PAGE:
A Modest Proposal to the Governor

The below is a guest article by Stephen Slusher – Thanks to him for letting Reinvent Trenton publish it.


A Modest Proposal to the Governor For Preventing the Institutions of NJ from being a Burden the Taxpayers and for Making them Beneficial to the Public.

Governor Christie is pushing cuts in state funding for the City of Trenton, including eliminating the Capital City Aid program.  Meanwhile state budget officials and legislators are struggling to balance the budget – and everybody thinks if we can just get through this next year things have got to improve.

There is a solution that addresses both state funding for the City of Trenton and the state budget crisis.  It’s actually quite simple: just sell all the state office buildings in Trenton to the highest bidder.  The buildings can be sold subject to a long-term lease to the state, so state agencies remain in their current buildings.  Purchasers have guaranteed revenue, and if Republicans structure the deal right, also have guaranteed profits.  Private equity funds will jump at the opportunity.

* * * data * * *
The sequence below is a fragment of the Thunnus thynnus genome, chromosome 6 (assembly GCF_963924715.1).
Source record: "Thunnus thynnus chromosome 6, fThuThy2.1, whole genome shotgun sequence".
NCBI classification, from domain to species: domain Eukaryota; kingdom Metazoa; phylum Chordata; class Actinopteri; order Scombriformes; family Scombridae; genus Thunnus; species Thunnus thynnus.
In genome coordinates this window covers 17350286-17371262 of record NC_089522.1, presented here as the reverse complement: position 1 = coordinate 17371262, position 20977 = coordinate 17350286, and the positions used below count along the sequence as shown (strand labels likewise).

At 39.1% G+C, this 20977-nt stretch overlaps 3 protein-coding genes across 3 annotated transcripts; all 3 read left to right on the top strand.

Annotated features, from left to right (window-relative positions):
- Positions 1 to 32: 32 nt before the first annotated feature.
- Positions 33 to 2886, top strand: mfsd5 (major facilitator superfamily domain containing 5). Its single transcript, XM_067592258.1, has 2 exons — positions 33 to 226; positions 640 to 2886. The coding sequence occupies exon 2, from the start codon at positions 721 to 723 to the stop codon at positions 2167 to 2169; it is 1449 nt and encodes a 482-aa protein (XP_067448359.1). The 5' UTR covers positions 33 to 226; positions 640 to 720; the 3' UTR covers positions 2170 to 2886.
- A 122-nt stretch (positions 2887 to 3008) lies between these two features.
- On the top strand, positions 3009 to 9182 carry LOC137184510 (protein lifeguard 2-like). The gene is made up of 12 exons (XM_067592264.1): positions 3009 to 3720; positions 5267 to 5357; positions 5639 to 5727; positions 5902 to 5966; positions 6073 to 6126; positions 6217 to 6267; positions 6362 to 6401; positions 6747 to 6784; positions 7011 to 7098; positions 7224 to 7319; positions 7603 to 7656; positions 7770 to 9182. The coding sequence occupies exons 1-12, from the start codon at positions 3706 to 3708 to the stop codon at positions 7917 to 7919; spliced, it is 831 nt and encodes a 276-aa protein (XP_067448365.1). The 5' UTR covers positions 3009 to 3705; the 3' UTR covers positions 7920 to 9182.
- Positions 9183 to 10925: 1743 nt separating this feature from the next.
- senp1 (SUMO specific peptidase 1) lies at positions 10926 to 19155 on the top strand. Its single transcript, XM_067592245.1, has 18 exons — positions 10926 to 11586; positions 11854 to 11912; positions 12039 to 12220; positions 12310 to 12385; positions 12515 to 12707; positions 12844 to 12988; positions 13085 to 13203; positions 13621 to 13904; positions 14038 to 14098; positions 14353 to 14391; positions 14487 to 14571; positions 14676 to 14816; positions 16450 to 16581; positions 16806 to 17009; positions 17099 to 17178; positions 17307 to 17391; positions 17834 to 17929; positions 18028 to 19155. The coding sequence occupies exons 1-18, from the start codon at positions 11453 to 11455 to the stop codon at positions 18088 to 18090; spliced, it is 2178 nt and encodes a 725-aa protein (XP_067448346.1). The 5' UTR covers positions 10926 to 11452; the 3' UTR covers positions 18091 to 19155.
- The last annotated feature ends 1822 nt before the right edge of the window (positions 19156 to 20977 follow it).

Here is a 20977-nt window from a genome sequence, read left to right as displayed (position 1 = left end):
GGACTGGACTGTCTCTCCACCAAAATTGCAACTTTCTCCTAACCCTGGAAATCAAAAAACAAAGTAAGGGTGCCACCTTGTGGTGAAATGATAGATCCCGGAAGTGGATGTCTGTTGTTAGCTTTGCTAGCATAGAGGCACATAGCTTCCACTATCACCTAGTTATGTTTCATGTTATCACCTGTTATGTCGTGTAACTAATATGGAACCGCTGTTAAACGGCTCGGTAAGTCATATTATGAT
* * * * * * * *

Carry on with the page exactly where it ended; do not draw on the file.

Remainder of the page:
I’m usually opposed to privatization of governmental functions and services.  But given that Governor Christie evidently intends to abandon historical – and completely reasonable and justifiable – obligations to the City of Trenton, then I say let’s call Christie on Republican philosophy.  Privatize the billions of dollars of state office buildings in Trenton.  It’s a win-win for everyone – and state government can continue to ignore Trenton with impunity.

The results are obvious – state government gets cash up front to spend on whatever it wants, purchasers of the buildings have guaranteed revenue streams (and profits) from the state as a tenant, and because the buildings are now privately owned, Trenton gets lots and lots of property tax payments.  With luck, the City of Trenton will get enough in consistent and recurring revenue to actually intelligently plan and budget.